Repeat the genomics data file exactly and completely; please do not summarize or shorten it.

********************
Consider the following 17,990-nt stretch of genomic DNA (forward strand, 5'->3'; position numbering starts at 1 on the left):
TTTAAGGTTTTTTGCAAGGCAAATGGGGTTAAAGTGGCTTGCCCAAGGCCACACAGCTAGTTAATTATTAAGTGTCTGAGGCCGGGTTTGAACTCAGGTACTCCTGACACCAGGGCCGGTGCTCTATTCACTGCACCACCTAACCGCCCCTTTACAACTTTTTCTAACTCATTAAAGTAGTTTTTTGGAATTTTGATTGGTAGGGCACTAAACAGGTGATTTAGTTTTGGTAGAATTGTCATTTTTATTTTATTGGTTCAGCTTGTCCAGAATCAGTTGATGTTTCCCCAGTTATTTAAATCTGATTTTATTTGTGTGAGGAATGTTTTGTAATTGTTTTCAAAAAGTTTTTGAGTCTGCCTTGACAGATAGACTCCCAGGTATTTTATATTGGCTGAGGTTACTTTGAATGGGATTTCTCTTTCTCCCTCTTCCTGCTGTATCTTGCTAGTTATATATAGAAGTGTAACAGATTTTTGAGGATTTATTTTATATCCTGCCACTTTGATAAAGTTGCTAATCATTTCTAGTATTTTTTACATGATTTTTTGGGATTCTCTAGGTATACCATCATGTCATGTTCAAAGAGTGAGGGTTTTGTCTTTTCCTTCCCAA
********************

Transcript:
Consider the following 17,990-nt stretch of genomic DNA (forward strand, 5'->3'; position numbering starts at 1 on the left):
TTTAAGGTTTTTTGCAAGGCAAATGGGGTTAAAGTGGCTTGCCCAAGGCCACACAGCTAGTTAATTATTAAGTGTCTGAGGCCGGGTTTGAACTCAGGTACTCCTGACACCAGGGCCGGTGCTCTATTCACTGCACCACCTAACCGCCCCTTTACAACTTTTTCTAACTCATTAAAGTAGTTTTTTGGAATTTTGATTGGTAGGGCACTAAACAGGTGATTTAGTTTTGGTAGAATTGTCATTTTTATTTTATTGGTTCAGCTTGTCCAGAATCAGTTGATGTTTCCCCAGTTATTTAAATCTGATTTTATTTGTGTGAGGAATGTTTTGTAATTGTTTTCAAAAAGTTTTTGAGTCTGCCTTGACAGATAGACTCCCAGGTATTTTATATTGGCTGAGGTTACTTTGAATGGGATTTCTCTTTCTCCCTCTTCCTGCTGTATCTTGCTAGTTATATATAGAAGTGTAACAGATTTTTGAGGATTTATTTTATATCCTGCCACTTTGATAAAGTTGCTAATCATTTCTAGTATTTTTTACATGATTTTTTGGGATTCTCTAGGTATACCATCATGTCATGTTCAAAGAGTGAGGGTTTTGTCTTTTCCTTCCCAA